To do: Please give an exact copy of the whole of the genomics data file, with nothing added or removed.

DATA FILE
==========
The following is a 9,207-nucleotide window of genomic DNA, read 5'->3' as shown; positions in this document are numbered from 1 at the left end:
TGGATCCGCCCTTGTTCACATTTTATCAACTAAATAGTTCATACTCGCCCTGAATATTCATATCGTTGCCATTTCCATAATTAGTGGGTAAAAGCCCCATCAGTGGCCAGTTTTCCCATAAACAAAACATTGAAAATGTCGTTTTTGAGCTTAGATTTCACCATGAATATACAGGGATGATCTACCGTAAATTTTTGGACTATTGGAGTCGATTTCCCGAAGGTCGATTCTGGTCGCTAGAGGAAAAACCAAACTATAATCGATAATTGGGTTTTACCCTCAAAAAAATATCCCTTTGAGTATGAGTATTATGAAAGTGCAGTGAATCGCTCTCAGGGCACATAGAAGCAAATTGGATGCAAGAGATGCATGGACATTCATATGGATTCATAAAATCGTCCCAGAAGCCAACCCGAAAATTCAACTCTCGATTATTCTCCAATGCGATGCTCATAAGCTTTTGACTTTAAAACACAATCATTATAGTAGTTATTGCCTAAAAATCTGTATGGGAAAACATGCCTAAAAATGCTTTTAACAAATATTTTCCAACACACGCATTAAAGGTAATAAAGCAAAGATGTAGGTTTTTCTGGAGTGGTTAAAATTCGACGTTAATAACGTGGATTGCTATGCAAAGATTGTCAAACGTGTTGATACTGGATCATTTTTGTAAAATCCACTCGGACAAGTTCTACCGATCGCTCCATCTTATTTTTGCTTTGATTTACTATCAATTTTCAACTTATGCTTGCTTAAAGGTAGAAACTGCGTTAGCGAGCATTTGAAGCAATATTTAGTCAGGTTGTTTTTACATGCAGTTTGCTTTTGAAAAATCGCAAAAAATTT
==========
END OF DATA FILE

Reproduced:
The following is a 9,207-nucleotide window of genomic DNA, read 5'->3' as shown; positions in this document are numbered from 1 at the left end:
TGGATCCGCCCTTGTTCACATTTTATCAACTAAATAGTTCATACTCGCCCTGAATATTCATATCGTTGCCATTTCCATAATTAGTGGGTAAAAGCCCCATCAGTGGCCAGTTTTCCCATAAACAAAACATTGAAAATGTCGTTTTTGAGCTTAGATTTCACCATGAATATACAGGGATGATCTACCGTAAATTTTTGGACTATTGGAGTCGATTTCCCGAAGGTCGATTCTGGTCGCTAGAGGAAAAACCAAACTATAATCGATAATTGGGTTTTACCCTCAAAAAAATATCCCTTTGAGTATGAGTATTATGAAAGTGCAGTGAATCGCTCTCAGGGCACATAGAAGCAAATTGGATGCAAGAGATGCATGGACATTCATATGGATTCATAAAATCGTCCCAGAAGCCAACCCGAAAATTCAACTCTCGATTATTCTCCAATGCGATGCTCATAAGCTTTTGACTTTAAAACACAATCATTATAGTAGTTATTGCCTAAAAATCTGTATGGGAAAACATGCCTAAAAATGCTTTTAACAAATATTTTCCAACACACGCATTAAAGGTAATAAAGCAAAGATGTAGGTTTTTCTGGAGTGGTTAAAATTCGACGTTAATAACGTGGATTGCTATGCAAAGATTGTCAAACGTGTTGATACTGGATCATTTTTGTAAAATCCACTCGGACAAGTTCTACCGATCGCTCCATCTTATTTTTGCTTTGATTTACTATCAATTTTCAACTTATGCTTGCTTAAAGGTAGAAACTGCGTTAGCGAGCATTTGAAGCAATATTTAGTCAGGTTGTTTTTACATGCAGTTTGCTTTTGAAAAATCGCAAAAAATTT